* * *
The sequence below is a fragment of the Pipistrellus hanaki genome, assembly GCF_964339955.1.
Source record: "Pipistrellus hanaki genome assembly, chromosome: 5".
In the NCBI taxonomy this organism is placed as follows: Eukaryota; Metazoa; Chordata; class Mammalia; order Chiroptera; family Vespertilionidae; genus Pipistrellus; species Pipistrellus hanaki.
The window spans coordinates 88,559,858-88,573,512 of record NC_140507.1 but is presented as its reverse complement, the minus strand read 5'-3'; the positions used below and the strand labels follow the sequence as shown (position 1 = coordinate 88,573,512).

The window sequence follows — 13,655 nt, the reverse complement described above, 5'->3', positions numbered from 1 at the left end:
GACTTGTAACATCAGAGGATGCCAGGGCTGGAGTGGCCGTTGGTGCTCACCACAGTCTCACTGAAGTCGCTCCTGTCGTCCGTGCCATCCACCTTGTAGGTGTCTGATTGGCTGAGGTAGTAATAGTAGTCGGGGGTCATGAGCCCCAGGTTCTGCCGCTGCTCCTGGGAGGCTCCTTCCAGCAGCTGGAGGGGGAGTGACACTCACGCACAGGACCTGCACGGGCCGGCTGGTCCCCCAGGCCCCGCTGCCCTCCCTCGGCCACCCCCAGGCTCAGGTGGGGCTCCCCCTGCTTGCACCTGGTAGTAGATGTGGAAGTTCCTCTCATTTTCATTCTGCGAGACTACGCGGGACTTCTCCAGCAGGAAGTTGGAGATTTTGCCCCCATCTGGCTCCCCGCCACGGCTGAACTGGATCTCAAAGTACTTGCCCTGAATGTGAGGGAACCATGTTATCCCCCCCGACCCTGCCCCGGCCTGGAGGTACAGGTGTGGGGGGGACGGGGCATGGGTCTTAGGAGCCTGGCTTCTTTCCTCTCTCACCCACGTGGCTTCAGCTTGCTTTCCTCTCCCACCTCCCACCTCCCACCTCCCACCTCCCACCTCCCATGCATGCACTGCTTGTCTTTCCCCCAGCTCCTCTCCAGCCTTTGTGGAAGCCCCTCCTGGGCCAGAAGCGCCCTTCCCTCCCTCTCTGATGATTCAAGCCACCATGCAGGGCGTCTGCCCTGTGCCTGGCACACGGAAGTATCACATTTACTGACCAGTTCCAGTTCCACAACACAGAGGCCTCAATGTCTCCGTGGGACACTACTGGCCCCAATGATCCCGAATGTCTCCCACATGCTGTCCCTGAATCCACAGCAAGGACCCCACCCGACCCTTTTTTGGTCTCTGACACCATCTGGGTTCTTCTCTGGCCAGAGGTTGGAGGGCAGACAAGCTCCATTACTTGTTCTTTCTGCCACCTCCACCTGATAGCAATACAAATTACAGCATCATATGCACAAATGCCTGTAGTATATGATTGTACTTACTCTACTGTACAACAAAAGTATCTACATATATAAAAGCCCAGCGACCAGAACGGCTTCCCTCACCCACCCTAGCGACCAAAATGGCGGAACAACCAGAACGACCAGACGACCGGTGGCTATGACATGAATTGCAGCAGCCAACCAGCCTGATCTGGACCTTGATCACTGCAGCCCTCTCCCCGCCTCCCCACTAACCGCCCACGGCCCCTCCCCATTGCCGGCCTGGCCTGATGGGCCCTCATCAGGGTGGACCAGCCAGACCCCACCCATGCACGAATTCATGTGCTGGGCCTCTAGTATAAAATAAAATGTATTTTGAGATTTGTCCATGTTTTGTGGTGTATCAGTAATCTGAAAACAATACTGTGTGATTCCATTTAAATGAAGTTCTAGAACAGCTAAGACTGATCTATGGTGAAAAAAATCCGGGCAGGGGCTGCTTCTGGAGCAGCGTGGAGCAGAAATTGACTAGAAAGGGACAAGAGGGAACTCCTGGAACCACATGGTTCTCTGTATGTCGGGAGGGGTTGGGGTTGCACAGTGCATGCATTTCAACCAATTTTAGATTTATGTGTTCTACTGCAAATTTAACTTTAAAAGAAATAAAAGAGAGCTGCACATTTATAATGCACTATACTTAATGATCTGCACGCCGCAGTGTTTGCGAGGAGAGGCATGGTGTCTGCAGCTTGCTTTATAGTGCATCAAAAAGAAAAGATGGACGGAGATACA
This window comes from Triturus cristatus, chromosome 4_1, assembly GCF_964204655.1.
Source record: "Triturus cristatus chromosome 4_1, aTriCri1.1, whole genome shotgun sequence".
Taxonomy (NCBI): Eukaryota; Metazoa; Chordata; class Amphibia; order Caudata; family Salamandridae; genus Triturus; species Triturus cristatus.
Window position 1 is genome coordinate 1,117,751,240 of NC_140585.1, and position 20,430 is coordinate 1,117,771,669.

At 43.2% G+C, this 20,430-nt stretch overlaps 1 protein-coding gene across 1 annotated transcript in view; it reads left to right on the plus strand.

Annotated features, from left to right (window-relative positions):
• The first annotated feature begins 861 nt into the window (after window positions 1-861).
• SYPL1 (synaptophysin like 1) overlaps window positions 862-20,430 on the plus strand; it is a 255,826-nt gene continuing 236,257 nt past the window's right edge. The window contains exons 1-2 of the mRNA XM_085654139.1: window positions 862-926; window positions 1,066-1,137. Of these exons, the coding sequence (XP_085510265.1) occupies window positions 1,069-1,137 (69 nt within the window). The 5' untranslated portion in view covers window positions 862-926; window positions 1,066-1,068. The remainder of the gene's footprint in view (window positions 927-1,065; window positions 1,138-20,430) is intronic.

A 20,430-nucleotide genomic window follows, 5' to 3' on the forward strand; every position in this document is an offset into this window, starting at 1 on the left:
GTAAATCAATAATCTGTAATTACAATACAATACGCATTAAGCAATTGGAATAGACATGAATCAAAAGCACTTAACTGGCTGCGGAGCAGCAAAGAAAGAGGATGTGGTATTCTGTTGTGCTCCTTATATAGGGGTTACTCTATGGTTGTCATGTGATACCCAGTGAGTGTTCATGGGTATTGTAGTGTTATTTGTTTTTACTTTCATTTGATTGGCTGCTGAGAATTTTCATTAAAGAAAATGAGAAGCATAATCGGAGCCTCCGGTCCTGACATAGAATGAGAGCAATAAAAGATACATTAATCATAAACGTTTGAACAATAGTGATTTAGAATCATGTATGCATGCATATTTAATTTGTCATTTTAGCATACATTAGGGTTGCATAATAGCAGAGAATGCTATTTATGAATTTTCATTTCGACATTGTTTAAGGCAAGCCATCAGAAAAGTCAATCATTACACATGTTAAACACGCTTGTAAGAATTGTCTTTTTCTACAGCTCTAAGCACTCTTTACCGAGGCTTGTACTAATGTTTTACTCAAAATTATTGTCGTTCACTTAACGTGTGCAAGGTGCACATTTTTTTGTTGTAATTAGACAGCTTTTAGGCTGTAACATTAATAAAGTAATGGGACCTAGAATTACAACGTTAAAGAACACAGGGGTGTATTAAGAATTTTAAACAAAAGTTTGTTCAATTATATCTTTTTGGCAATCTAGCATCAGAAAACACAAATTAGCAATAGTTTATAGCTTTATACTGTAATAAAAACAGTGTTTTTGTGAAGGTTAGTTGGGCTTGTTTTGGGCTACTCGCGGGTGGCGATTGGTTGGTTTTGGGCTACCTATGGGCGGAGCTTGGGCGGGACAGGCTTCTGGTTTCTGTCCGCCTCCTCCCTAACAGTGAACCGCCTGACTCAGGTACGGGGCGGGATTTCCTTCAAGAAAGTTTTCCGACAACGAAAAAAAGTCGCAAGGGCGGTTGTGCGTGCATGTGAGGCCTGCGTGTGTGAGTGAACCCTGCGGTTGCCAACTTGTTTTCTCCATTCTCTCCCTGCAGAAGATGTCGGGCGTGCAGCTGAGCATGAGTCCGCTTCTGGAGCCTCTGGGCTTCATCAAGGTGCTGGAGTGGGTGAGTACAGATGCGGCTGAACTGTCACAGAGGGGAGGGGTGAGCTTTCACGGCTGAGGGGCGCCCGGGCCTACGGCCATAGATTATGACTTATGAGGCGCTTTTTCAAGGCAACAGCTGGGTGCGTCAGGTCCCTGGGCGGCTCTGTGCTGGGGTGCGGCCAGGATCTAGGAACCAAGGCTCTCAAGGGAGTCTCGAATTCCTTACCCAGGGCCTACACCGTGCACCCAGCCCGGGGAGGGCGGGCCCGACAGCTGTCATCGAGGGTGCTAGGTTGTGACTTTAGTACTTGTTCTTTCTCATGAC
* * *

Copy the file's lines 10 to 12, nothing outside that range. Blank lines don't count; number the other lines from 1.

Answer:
Window position 1 is genome coordinate 1,117,751,240 of NC_140585.1, and position 20,430 is coordinate 1,117,771,669.

At 43.2% G+C, this 20,430-nt stretch overlaps 1 protein-coding gene across 1 annotated transcript in view; it reads left to right on the plus strand.

Annotated features, from left to right (window-relative positions):